La Belle bete (novel), Institut Litteraire du Quebec, 1959, translation by Merloyd Lawrence published as Mad Shadows, Little, Brown (Boston), 1961.
Tete Blanche (novel), Institut Litteraire du Quebec, 1960, translation by Charles Fullman, Little, Brown, 1961.
Le Jour est noir (novella), Editions du Jour (Montreal), 1962, translated by Derek Coltman as The Day Is Dark, Farrar, Strauss (New York City), 1966.
Pays voiles (poems), Garneau (Quebec), 1964.
Existences (poems), Garneau, 1964.
Une Saison dans la vie d'Emmanuel (novel), Editions du Jour, 1965, translation by Derek Coltman published as A Season in the Life of Emmanuel, introduction by Edmund Wilson, Farrar, Straus, 1966.
Les Voyageurs sacres (novella; also see below), HMH Hurtubise (Montreal), 1966, translated by Coltman as The Three Travelers, Farrar, Strauss, 1966.
L'Insoumise (novel), Editions du Jour, 1966, translation by David Lobdell published as The Fugitive, Oberon (Toronto), 1978.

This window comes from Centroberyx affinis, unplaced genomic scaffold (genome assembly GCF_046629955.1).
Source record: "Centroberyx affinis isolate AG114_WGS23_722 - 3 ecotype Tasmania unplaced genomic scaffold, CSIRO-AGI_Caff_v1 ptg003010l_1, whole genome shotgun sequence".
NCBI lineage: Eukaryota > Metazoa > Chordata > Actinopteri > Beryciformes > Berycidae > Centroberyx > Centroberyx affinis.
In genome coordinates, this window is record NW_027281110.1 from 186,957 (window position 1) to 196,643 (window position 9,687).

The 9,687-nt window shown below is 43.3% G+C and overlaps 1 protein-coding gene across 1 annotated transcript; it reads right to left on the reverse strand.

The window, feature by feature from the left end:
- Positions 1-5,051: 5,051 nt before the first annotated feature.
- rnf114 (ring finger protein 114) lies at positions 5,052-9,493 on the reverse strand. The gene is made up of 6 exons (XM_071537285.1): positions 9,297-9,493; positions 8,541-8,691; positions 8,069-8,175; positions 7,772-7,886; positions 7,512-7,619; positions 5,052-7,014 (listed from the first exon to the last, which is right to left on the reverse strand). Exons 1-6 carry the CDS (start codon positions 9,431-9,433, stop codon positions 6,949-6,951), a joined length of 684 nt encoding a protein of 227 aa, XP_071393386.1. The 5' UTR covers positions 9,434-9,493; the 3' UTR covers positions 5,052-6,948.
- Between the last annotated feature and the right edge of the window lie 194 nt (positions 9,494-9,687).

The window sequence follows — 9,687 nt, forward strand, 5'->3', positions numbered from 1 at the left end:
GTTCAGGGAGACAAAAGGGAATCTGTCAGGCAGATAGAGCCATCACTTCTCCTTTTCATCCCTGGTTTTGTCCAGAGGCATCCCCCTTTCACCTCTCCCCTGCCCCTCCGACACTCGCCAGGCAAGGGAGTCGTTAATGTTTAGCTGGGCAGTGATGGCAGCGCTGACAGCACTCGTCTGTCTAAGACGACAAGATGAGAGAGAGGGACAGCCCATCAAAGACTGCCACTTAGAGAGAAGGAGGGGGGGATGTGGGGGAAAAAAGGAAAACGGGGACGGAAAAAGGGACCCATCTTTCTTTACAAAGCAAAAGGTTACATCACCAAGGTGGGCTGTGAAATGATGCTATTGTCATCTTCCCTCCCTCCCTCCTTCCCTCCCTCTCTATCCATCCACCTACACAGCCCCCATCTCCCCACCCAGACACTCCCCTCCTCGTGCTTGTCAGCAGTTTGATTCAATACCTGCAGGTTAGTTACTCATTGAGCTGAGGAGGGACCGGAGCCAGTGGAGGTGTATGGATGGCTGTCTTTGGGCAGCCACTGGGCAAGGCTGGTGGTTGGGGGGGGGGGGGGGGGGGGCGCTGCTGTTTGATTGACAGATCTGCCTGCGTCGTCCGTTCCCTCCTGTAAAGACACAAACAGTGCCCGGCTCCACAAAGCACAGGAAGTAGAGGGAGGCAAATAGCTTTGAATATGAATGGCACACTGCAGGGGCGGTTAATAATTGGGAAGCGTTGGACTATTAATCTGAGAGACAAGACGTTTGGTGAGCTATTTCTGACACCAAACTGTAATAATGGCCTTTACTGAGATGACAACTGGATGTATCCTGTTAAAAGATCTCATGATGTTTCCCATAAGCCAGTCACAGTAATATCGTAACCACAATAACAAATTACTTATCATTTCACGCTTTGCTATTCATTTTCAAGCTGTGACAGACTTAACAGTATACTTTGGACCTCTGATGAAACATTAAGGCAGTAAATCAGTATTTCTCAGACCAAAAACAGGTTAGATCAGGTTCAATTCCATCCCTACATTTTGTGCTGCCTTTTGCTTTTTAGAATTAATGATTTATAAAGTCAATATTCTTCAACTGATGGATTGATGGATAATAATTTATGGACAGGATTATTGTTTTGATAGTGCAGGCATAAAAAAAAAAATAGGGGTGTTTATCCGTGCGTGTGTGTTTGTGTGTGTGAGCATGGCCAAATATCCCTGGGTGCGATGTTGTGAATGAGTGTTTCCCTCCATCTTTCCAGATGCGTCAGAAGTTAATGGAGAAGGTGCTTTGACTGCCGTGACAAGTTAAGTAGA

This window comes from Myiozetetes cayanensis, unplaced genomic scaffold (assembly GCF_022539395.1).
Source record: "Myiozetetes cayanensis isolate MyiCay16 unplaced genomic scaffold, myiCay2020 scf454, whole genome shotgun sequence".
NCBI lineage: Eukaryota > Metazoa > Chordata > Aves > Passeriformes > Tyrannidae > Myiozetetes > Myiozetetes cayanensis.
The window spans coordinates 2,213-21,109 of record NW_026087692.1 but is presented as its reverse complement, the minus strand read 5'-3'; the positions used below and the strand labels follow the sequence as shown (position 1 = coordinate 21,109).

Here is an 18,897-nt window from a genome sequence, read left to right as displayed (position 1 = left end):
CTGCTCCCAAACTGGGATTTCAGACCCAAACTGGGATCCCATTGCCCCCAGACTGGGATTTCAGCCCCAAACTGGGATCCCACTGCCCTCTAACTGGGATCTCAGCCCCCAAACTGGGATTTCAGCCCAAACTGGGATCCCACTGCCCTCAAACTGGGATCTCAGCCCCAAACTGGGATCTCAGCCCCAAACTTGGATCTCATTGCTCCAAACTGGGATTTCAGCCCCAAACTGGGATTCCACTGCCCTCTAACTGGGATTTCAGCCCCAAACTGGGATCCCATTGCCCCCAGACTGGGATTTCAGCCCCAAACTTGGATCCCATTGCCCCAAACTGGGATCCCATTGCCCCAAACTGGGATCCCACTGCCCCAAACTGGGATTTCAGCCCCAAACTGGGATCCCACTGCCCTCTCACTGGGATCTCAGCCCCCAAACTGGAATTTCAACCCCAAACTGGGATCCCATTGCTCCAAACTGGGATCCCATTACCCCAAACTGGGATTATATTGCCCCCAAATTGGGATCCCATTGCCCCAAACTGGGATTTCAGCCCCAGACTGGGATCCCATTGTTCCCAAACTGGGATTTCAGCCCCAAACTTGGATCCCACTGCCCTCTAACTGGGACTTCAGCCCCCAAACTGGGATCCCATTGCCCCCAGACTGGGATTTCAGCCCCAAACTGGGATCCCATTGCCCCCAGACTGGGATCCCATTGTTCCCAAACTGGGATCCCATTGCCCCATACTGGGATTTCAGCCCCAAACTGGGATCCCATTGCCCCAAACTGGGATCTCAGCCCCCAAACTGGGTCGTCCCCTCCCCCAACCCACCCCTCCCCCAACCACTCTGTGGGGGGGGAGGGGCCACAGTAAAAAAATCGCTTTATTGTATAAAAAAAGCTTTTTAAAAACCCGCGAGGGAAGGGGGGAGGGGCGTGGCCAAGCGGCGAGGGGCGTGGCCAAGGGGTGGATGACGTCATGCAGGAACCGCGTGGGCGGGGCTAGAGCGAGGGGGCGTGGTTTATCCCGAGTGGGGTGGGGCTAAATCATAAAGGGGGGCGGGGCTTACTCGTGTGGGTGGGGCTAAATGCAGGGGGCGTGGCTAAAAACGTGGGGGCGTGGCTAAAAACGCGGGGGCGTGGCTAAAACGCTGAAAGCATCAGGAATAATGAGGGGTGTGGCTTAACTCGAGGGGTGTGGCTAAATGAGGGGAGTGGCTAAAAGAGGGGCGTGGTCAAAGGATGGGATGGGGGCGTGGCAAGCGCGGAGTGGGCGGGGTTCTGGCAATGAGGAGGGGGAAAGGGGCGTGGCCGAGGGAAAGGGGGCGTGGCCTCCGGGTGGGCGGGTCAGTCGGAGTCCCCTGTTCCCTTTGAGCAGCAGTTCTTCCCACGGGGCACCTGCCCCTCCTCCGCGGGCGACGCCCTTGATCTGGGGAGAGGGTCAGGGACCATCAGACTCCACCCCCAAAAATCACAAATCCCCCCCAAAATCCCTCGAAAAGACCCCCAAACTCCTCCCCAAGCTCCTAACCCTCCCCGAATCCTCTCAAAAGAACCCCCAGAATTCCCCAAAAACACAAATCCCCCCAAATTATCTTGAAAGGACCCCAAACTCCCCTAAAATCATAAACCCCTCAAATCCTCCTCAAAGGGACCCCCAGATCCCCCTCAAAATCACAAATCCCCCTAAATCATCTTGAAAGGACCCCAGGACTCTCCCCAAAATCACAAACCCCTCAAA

The Day Is Dark [and] The Three Travelers, Farrar, Straus, 1967.
David Sterne (novel), Editions du Jour, 1967, translation by David Lobdell, McClelland & Stewart (Toronto), 1972.
Pays voiles et Existences (poems), Les Editions de l'Homme (Montreal), 1967.
Les Manuscrits de Pauline Archange (novel), Editions du Jour, 1968, translation by Coltman published with translation of Vivre! Vivre!: La Suite des Manuscrits de Pauline Archange (also see below) as The Manuscripts of Pauline Archange, Farrar, Straus, 1970.
Vivre! Vivre!: La Suite des Manuscrits de Pauline Archange (novel), Editions du Jour, 1969.
Les Apparences (novel), Editions du Jour, 1971, translation by Lobdell published as Duerer's Angel, McClelland & Stewart, 1974.
Le Loup (novel), Editions du Jour, 1972, translation by Sheila Fischman published as The Wolf, McClelland & Stewart, 1974.